Top 10 albums of 2017


Writing this top 10 feels like the end of something and the beginning of a different approach to albums. Due to a growing disillusionment with the current state of the music industry and too many good-but-rarely great releases, I’ve decided for 2018 I’ll take a hiatus from new music, preferring to spend time catching up with the classics from stronger eras. There is one exception, I am looking forward to Jack White’s upcoming solo album Boarding House Reach, mainly because of my fondness for 2014’s Lazaretto. Other than that, I will enjoy not having to keep up with everything. You’ve only got one life, and I want to be smart about my choices.

2017 was a year I struggled to compile ten great albums, and it was only thanks to a few wonderful late discoveries (Foxygen, Curtis Harding, Alex Cameron, and Aimee Mann), that this post actually grew into a top 10. Honestly, without that December push, it would have been a top 5.  I can safely say that all ten albums listed are worth your time. The honorable mentions are pretty good too.



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A Deeper Understanding by The War on Drugs
Album of the year, and will take something special to knock it off the top spot. To be honest, not a great leap forward in terms of their sound, similar heartland rock as their previous. But they do it so well. Shouldn’t have doubted the band could equal 2014’s Lost in a Dream. Nothing to Find is the best of the non-singles. Probably could have ended after Thinking of a Place, but nice to have the rest as bonus material.




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The Ooz by King Krule
Album of the year contender. Archy Marshall is only three albums into his career (including his non-King Krule LP). For me, he is lyricist of the year and The Ooz could well be his magnum opus.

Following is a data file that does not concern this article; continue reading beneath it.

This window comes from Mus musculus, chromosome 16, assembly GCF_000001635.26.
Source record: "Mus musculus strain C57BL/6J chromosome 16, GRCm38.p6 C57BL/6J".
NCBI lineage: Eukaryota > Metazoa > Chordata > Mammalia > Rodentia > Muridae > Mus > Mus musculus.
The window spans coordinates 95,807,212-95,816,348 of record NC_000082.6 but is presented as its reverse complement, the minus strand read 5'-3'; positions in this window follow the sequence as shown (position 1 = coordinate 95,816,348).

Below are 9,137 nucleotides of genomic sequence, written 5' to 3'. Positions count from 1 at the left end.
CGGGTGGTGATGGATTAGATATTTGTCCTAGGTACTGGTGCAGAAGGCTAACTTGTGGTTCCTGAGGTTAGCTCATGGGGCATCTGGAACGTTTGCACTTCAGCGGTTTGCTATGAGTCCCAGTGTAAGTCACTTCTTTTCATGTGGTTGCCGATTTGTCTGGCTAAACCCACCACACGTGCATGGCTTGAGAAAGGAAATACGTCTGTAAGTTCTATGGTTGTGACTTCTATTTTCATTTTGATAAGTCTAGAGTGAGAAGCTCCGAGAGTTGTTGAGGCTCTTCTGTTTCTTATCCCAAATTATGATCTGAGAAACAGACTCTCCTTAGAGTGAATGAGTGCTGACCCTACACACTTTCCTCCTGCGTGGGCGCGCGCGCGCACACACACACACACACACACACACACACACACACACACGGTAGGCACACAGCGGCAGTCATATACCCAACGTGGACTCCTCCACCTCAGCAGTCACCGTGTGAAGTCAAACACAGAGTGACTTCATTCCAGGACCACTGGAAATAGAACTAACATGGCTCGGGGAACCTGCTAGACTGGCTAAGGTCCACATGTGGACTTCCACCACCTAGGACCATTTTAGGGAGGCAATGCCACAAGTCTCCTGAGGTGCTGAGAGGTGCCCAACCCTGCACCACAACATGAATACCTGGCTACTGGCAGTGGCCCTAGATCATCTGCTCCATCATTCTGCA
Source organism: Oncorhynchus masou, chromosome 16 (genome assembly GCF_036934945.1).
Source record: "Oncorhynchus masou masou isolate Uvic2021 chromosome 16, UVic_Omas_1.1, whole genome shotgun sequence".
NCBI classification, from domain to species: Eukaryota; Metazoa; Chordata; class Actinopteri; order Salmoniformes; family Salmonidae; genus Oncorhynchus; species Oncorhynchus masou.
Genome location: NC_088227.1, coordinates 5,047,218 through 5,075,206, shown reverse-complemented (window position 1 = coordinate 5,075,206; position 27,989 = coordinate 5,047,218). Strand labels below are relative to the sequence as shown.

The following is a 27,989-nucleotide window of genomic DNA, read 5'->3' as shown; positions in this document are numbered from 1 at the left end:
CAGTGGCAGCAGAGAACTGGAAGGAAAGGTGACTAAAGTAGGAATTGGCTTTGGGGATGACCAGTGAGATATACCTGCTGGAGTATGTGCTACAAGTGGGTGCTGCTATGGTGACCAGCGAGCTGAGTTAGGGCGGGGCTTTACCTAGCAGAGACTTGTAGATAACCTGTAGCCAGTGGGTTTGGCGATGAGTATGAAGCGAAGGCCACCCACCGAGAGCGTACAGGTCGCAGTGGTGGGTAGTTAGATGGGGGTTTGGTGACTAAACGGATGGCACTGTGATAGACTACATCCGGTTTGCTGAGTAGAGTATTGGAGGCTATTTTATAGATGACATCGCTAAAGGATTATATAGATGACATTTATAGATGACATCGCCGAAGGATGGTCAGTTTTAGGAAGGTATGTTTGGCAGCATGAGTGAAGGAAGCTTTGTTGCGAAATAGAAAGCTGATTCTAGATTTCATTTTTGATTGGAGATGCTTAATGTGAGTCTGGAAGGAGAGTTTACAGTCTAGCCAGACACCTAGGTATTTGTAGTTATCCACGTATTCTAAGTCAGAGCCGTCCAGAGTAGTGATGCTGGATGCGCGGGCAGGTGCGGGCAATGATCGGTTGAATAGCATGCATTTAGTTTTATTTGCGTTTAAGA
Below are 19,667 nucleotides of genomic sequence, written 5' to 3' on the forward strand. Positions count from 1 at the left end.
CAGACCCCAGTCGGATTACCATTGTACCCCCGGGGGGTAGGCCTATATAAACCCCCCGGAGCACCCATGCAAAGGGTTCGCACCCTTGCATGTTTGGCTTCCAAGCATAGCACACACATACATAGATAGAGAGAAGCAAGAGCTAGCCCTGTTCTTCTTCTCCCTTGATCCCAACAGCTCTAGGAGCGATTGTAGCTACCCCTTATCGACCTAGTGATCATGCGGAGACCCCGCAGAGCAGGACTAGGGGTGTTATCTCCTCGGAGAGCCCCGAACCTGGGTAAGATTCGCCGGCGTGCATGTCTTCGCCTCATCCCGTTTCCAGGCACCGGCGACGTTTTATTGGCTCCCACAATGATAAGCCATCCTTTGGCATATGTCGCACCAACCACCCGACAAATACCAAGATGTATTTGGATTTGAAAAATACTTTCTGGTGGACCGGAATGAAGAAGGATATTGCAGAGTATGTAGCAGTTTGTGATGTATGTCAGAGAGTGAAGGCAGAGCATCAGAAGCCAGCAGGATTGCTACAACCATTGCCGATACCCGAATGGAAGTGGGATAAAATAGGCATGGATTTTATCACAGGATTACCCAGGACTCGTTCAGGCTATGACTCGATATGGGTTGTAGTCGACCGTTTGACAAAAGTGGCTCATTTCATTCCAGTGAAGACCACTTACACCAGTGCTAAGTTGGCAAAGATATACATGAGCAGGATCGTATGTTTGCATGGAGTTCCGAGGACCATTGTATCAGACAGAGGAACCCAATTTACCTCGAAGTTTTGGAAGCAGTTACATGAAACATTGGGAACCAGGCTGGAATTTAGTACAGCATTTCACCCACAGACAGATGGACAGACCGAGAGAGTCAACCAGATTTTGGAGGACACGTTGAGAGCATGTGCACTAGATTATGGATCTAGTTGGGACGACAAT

2013’s 6 Feet Beneath the Moon (which I recently revisited) is beautifully written anxiety-filled poetry about faltering relationships and girl trouble, yet if you had to point to its weaknesses, the storytelling is unvaried,  and lacks memorable songs.
The Ooz feels like a step up, more ambitious in its scope, going for a richness in the lyrical content, while taking his sound to new, interesting places.
The opening line “I seem to sink lower” is an indication of what to expect. His music isn’t for everyone and evades typical genre classification. Melancholy, introspective art rock/jazz/spoken word is what you could label it as. His vocal style is definitely one-of-a-kind. A gloomy album to put on when you’re in the right mood. As opposed to fast paced hip hop, Marshall’s deliberately slow, sad vocal delivery allows the listener time to reflect, and there’s a timelessness to the lyrics and emotions. Thematically dealing with topics such as loneliness, insomnia, drugs, childhood trauma, heartbreak, depression.
Weaknesses, there are minor tracks here such as (A Slide In) New Drugs, and 66 minutes and 19 tracks in one sitting is a bit excessive for this type of dark music. Requires an investment for the music to be moving and impactful.




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Hang by Foxygen
A retro 70s sound, big, lush and orchestral. I really couldn’t tell it’s contemporary. Looking at the credit list, a lot of musicians brought this ambitious project to life, and at only 32 minutes, the result is one of the most replayable and focused albums of 2017. Tracks 1-4 and the inspiring closer Rise Up are especially well done.




Face Your Fear by Curtis Harding


Face Your Fear by Curtis Harding